River Bollin Foot Bridge

The river was teaming with small fish as I peered in from the footbridge. Tiny fish swimming but still against the flow of the river on tiny sandy ripples below the clear waters. The river is fed by many tributaries along the way and some come from well stocked reservoirs and meres which can help the ecology and fish stocks of the river. The rivers banks were as I remembered, sandy and muddy, a true representation of the Peak District moors they are sourced from. The locals are quite excited at the moment as there have been several sightings of an Otter on one of the many tributaries of the Bollin, the location of which I won't make public.


After enjoying a good stick throwing session with Max at the large river bend where the river silt has made a fantastic beach, we continued on through woodlands at first then out onto open meadows where the thousands of thistles were performing there annual "Thistledown" a method of seed dispersal by wind. At times when the wind blew it was like it was snowing. A few of these had only just burst open and they were incredible to see. As we crossed one of the meadows I heared one of my favourite wild noises, the sharp mewing of a Buzzard. I looked up to see two circling above. See here for an example of a Buzzards call. I love that these mighty and majestic birds of prey are only two miles from my house. The wildlife in the valley is great, in just two visits in the last year I have seen Buzzards, Greater Spotted Woodpecker, Swifts, Swallows, Moorhens, Mallards, Trout, Butterflies, Bees, Insects and even a very happy and muddy Border Collie!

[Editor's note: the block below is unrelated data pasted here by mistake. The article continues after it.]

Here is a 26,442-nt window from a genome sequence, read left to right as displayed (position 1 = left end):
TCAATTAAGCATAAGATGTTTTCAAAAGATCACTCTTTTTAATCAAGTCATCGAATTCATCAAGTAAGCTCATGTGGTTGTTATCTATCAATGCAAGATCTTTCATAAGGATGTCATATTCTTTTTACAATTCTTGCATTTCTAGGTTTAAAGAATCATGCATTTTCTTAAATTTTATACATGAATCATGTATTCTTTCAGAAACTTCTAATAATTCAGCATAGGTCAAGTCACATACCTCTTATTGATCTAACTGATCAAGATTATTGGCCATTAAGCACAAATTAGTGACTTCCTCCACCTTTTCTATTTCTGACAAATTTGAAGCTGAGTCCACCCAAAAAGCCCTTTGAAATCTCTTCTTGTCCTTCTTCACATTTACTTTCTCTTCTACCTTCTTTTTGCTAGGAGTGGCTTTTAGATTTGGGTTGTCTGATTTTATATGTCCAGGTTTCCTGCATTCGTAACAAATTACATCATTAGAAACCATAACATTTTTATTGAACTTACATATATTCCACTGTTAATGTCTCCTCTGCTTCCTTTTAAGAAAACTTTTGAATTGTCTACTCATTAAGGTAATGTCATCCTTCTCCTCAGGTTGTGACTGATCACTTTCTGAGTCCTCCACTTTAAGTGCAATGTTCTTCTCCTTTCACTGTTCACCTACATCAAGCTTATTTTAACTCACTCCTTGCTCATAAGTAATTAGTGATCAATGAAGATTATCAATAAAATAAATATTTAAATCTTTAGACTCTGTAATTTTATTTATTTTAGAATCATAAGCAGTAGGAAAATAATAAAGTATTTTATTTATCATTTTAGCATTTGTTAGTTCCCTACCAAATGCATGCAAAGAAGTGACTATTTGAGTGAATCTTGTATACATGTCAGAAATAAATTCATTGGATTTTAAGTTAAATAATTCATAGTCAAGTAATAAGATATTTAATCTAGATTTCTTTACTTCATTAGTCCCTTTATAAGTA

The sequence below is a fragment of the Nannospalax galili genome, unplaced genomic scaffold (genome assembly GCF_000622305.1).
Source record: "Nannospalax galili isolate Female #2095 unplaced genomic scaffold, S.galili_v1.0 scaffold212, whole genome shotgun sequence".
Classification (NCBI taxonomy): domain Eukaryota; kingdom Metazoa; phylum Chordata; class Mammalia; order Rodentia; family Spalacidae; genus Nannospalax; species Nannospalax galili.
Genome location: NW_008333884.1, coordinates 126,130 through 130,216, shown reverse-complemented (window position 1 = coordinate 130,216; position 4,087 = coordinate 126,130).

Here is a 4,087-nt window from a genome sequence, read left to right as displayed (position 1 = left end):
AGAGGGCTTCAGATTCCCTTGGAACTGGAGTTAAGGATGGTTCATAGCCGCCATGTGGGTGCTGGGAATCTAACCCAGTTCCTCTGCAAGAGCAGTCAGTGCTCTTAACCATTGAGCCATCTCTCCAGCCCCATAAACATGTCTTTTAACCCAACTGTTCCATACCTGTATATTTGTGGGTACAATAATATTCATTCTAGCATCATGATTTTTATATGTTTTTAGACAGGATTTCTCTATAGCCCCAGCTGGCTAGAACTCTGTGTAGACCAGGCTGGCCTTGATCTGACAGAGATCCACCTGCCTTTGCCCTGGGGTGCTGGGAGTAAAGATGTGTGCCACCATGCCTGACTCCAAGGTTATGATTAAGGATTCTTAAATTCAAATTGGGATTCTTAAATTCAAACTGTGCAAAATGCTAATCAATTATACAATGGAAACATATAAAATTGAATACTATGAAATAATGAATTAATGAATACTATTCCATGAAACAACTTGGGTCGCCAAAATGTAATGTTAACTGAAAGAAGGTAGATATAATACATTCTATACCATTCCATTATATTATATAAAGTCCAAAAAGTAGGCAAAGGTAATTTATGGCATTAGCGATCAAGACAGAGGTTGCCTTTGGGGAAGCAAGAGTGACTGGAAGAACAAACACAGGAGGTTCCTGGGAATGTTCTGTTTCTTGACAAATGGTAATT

Max on the track back to the car park

You can make as long a walk as you like starting from many different places along the Bollin and I hope to eventually put up a few on the website in the next few months. There is now a 25 mile long trail known as the Bollin Valley Way. You can download the maps and information leaflets in PDF format for the Bollin Valley Way from here. The valley has so much to see and offers a real getaway for those who live in the hugely over populated and rat racing Greater Manchester area, check out the website at

I have uploaded the photos from the day here.

Route Map...